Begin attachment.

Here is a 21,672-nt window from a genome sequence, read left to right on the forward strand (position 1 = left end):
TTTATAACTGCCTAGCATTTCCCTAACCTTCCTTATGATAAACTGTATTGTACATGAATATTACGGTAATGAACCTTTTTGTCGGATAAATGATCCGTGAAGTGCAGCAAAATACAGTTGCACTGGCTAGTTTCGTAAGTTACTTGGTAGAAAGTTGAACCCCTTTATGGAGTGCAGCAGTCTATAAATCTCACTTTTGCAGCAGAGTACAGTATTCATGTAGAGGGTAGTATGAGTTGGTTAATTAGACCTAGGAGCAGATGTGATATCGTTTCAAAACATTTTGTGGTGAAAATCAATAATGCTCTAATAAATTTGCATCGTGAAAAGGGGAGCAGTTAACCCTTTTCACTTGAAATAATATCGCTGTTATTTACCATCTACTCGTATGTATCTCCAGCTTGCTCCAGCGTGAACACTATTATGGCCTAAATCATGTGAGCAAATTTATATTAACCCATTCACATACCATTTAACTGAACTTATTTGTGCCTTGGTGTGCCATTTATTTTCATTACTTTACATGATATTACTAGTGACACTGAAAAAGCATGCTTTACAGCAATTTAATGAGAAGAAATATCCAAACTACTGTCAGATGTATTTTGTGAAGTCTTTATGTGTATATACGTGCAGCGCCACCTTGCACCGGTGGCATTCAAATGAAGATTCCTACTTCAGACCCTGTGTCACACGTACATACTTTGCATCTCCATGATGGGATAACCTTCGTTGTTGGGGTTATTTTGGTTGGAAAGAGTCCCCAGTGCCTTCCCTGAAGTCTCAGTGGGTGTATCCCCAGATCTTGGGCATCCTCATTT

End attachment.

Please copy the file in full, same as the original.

Here is a 21,672-nt window from a genome sequence, read left to right on the forward strand (position 1 = left end):
TTTATAACTGCCTAGCATTTCCCTAACCTTCCTTATGATAAACTGTATTGTACATGAATATTACGGTAATGAACCTTTTTGTCGGATAAATGATCCGTGAAGTGCAGCAAAATACAGTTGCACTGGCTAGTTTCGTAAGTTACTTGGTAGAAAGTTGAACCCCTTTATGGAGTGCAGCAGTCTATAAATCTCACTTTTGCAGCAGAGTACAGTATTCATGTAGAGGGTAGTATGAGTTGGTTAATTAGACCTAGGAGCAGATGTGATATCGTTTCAAAACATTTTGTGGTGAAAATCAATAATGCTCTAATAAATTTGCATCGTGAAAAGGGGAGCAGTTAACCCTTTTCACTTGAAATAATATCGCTGTTATTTACCATCTACTCGTATGTATCTCCAGCTTGCTCCAGCGTGAACACTATTATGGCCTAAATCATGTGAGCAAATTTATATTAACCCATTCACATACCATTTAACTGAACTTATTTGTGCCTTGGTGTGCCATTTATTTTCATTACTTTACATGATATTACTAGTGACACTGAAAAAGCATGCTTTACAGCAATTTAATGAGAAGAAATATCCAAACTACTGTCAGATGTATTTTGTGAAGTCTTTATGTGTATATACGTGCAGCGCCACCTTGCACCGGTGGCATTCAAATGAAGATTCCTACTTCAGACCCTGTGTCACACGTACATACTTTGCATCTCCATGATGGGATAACCTTCGTTGTTGGGGTTATTTTGGTTGGAAAGAGTCCCCAGTGCCTTCCCTGAAGTCTCAGTGGGTGTATCCCCAGATCTTGGGCATCCTCATTT